So how did we get here? We should start in 1910 to get a real sense of the continuities and discontinuities of high office, but in the ANC presidential lineage it is with Nelson Mandela. ‘I
“In Mandela one senses,” Robert Schrire wrote in a prescient piece published in Leadership magazine in 1998, “the politics of joy and hope. This is notably absent from Mbeki. Playing valet to an official saint would be an exercise in frustration for even the most humble and unambitious of men – and Mbeki is neither … one senses a deeper well of frustration and bitterness.”
Under Mandela, the Office of the President was less about running government – which Mbeki did – and more about nation building by drawing elites into a single moral universe. Mandela’s office was relatively small and supported his natural role as a statesman. The Reconstruction and Development Plan (RDP) administration, led by Jay Naidoo, was at first placed in his office but soon abandoned because it had an impossible policy co-ordinating role. The RDP office annoyed Thabo Mbeki, who was then deputy president, because it was a competing centre of power.
Mandela admired the Westminster system and stood by the separation of powers. He accepted the judgments of the courts and, the first for a sitting president, because he was a lawyer and believed in the principle of equality before the law, presented himself, “blood boiling” as he put it, to be grilled in the Pretoria High Court in March 1998 about his decision to set up a commission to investigate racism, graft and nepotism in rugby under the watch of Louis Luyt.
Mandela deeply respected Parliament, attending all sittings when in the country, and being well prepared to answer questions.
Under his watch a Constitution was concluded.
But Mandela was not without his faults: Mbeki introduced cadre deployment under (Mandela’s) his watch. His Mafeking speech in 1997 was reactionary. He was too much of a Victorian gentleman to confront the fact that sex was a vector for HIV transmission.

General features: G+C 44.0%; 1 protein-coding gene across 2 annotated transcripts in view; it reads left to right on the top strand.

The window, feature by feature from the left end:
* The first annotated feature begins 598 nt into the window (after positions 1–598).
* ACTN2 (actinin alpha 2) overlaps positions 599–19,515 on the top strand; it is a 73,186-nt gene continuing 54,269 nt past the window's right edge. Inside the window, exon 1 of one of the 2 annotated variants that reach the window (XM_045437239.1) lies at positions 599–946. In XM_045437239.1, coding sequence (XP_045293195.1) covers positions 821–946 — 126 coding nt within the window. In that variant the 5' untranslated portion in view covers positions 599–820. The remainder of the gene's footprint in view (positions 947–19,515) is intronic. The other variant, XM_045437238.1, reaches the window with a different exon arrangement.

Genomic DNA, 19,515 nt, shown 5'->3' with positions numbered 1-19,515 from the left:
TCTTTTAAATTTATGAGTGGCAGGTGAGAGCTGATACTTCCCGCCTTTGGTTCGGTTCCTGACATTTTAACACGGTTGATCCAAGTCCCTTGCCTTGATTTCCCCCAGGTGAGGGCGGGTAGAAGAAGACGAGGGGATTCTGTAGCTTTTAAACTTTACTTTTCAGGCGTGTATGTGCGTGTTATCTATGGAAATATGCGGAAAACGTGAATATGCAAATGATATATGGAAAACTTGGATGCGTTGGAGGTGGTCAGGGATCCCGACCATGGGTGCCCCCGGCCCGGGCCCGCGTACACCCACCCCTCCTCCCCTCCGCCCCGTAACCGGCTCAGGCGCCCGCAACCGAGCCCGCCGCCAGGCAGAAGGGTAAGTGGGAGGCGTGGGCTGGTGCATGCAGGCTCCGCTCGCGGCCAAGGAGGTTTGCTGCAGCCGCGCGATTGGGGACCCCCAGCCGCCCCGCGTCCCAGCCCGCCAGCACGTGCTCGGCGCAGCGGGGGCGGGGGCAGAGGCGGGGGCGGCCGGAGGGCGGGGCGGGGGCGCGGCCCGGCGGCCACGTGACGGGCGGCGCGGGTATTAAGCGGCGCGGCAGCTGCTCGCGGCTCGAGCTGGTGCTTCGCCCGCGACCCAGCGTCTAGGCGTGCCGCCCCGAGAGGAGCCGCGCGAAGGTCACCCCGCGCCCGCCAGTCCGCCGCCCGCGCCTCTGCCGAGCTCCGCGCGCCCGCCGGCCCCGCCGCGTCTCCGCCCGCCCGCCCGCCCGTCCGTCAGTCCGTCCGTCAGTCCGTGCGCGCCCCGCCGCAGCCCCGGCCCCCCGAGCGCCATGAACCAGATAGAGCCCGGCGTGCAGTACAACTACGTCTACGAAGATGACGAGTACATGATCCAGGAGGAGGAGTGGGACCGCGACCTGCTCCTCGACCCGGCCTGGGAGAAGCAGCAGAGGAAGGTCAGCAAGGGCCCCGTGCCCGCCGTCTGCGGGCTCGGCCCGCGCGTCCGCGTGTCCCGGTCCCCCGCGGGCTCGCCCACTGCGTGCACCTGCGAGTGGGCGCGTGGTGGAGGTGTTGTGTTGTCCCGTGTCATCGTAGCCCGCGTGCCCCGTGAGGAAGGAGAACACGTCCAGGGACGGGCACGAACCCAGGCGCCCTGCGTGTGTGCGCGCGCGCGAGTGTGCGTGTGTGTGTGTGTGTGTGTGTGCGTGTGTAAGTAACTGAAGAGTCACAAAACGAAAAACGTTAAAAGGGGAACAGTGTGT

Schooled in exile, and with a very different temperament, Mbeki created, as Schrire phrased it, a “style of action which protects him from conflict situations. He clearly prefers to operate behind the scenes where he is an acknowledged master of the tactical thrust. He has created a network of loyalists who have penetrated all levels of the ANC and the government and who protect him from outside pressures.”
Mbeki sidelined Parliament and treated the opposition with derision.
He set up an Imperial Presidency. He seized portfolios when it suited him. He ran the economy and foreign affairs, got the former right, to the chagrin of Cosatu and the SACP, but spoilt the latter with his failed quiet diplomacy in Zimbabwe and AIDS dissidence on the global stage. His office did their own portfolio research which he used to interrogate his ministers, using fear rather than trust to get the job done. Cabinet ministers were kept in line by Mbeki’s hatchet man, the homourless Essop Pahad.
But Mbeki’s most egregious legacy, from which Zuma learnt a great deal, was to manipulate the justice system and divide the civil service, particularly in the spheres of intelligence, police and military, into “us and them” camps. He appointed Zuma, whom he did not respect, as his deputy to keep him quiet, but then fired him for alleged corruption, unleashing a mighty battle for political power in the heart of the state that he lost at Polokwane. Schrire famously predicted (in 1998) that Mbeki would appoint a deputy president that would be someone who would be no threat to him, that “it is possible [he] will be Jacob Zuma” and that whomsoever is appointed would not make for “a credible future president and may shatter confidence for the future”.